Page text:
Beware of the Scoot: All You Ever Wanted to Know about Anal Sacs in Pets
You probably weren’t thrilled when your pet did the “Boot Scootin’ Boogie” across the carpet, just as you were serving the main course to your boss who happened to be over for dinner that evening. Your pet’s timely scoot is more than just an embarrassing situation, however, and may be an indication that he or she is having anal sac issues.
Anal sacs in pets are an important part of the anatomy, and must be functioning for your pet’s comfort and safety. Even if your pet has never had issues in this particular area, knowing how to care for the anal sacs is an important component of responsible pet ownership.
What Are Anal Sacs in Pets?
Anal sacs, also sometimes called anal glands, are two small, bag-like structures located just inside the rectum in both dogs and cats. These little pockets are lined with glands that produce a strongly scented fluid. Normally, as a dog or cat defecates, the fluid contained inside the sacs is transferred to the stool.
The fluid, which contains your pet’s “personal odors”, is likely a form of communication to other animals, and may also serve to lubricate hard stools.
Common Anal Sac Problems
Healthy anal sacs naturally express their fluid through tiny openings each time a pet has a bowel movement. When the fluid doesn’t express properly, the glands can become clogged or impacted, leading to a host of problems for your pet, including irritation in the area, infection, or even a ruptured anal gland.
Impaction – When the anal glands do not express themselves naturally, fluid can build up, causing pain and discomfort for the animal. Pets with an impacted anal gland may scoot, frequently bite or lick the anus or base of the tail, or avoid having a bowel movement. An impacted anal gland needs to be expressed manually.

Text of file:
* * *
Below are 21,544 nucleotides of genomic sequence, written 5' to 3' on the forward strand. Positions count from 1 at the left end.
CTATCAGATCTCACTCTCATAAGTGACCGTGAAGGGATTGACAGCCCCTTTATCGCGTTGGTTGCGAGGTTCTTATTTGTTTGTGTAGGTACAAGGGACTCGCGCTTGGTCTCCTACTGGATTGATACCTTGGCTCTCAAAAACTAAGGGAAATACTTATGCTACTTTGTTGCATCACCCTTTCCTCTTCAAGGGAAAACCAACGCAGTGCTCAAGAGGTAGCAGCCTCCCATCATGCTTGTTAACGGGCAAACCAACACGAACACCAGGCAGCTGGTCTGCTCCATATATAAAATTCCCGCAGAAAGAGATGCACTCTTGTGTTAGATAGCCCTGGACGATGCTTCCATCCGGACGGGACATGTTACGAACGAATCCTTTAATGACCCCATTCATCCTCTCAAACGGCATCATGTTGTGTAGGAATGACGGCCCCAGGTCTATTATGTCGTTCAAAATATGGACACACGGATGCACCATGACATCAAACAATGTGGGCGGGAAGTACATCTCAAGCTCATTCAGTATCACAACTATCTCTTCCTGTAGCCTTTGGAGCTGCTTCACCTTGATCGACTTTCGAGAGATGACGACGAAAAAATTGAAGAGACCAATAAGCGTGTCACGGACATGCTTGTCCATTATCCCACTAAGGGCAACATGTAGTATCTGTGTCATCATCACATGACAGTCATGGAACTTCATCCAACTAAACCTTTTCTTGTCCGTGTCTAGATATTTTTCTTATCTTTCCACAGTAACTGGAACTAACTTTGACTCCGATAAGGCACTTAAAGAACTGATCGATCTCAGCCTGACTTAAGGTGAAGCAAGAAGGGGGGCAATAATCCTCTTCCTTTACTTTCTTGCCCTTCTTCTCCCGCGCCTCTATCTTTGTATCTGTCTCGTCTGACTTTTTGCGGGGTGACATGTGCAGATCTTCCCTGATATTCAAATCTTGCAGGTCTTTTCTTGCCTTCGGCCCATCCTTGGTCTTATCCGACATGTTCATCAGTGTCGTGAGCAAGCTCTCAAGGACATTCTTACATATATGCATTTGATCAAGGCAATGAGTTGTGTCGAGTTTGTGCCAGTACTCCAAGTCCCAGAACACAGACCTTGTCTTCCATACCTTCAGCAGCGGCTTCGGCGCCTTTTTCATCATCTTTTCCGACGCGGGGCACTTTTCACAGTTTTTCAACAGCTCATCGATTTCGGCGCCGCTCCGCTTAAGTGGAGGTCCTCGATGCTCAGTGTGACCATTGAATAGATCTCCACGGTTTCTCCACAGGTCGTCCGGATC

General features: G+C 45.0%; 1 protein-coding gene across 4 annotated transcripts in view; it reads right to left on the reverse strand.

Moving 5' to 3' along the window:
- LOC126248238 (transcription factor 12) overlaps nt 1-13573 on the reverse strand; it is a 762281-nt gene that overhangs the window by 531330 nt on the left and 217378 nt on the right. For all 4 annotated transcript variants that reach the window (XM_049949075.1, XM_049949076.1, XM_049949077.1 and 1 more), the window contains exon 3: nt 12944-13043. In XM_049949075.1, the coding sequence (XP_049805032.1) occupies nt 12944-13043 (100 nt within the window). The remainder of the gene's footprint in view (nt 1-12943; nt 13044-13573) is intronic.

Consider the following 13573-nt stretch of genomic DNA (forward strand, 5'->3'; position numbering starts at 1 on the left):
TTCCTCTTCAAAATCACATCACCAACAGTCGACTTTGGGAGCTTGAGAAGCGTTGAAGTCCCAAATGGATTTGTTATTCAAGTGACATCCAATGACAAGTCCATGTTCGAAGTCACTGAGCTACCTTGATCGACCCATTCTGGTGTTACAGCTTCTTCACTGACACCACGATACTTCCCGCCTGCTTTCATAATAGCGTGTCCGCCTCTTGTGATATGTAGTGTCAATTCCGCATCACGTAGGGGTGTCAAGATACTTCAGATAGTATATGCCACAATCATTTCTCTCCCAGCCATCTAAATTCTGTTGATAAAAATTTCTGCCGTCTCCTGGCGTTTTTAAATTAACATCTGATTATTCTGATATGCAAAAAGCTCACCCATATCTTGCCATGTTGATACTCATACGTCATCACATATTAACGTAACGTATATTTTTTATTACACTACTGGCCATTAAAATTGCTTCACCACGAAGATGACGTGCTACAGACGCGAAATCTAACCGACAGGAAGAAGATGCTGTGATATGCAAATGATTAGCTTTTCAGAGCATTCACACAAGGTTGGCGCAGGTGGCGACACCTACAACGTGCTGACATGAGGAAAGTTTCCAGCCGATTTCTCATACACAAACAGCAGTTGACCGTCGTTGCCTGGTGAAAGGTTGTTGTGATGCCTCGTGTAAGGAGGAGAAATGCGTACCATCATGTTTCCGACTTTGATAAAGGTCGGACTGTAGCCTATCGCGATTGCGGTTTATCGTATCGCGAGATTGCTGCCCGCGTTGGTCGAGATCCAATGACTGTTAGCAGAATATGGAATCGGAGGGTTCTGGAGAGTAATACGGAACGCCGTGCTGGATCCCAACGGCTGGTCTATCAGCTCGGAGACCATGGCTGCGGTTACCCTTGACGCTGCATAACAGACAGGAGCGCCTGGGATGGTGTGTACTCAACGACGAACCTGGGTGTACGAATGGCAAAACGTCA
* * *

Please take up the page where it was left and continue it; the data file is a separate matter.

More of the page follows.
Infection – An infection can result from an impacted or ruptured anal gland. Your pet will need to be treated by a veterinarian and prescribed medications in this case. Impaction and infection can become recurring problems for some pets if not properly addressed.
Tumors – Anal sac tumors are uncommon, but they do occur from time to time. The symptoms of an anal sac tumor are similar to an impaction but, if left untreated, can interfere with defecation and even spread to other areas of the body. Also, do not ignore symptoms that seem unrelated, such as excessive thirst and urination, as these are not normal and indicate a problem.
Anal Sac Expression
There are two common methods for expressing anal sacs. With the “external” method, the sacs are expressed by pressing on them from the outside while holding a paper towel against them. The “internal” method involves isolating the sacs between a gloved and lubricated finger inside the anus, as well as one on the outside, and pressing. This should always be performed by a veterinarian or veterinary technician, as improper expression can cause pain and injury to the anal area.
Many pet owners find it easiest to have their pet’s anal sacs expressed at their regular grooming appointments or wellness examinations. We also provide this service on a walk-in basis. Your veterinarian will help you to determine if your pet needs regular expression and how often it should be done.
Caring for Your Pet’s Anal Sacs
Not all anal sac problems are preventable, but there are certain steps pet owners can take to reduce the odds of winding up in a stinky situation.
- Adhere to your pet’s regularly scheduled wellness appointments, where anal sac issues can be caught and dealt with early.
- Feed your pet a high quality diet that contains the appropriate amount of fiber to encourage healthy bowel movements.
- Overweight and obese pets have a higher incidence of anal sac problems, so keep your pet at an ideal weight through proper diet and exercise.
- Anal sacs in some pets never adequately express on their own and, as a result, will need to be expressed manually on a regular basis.
If you suspect your pet is having anal sac problems, we can help. Schedule an appointment with us at Lone Tree Veterinary Medical Center to get started.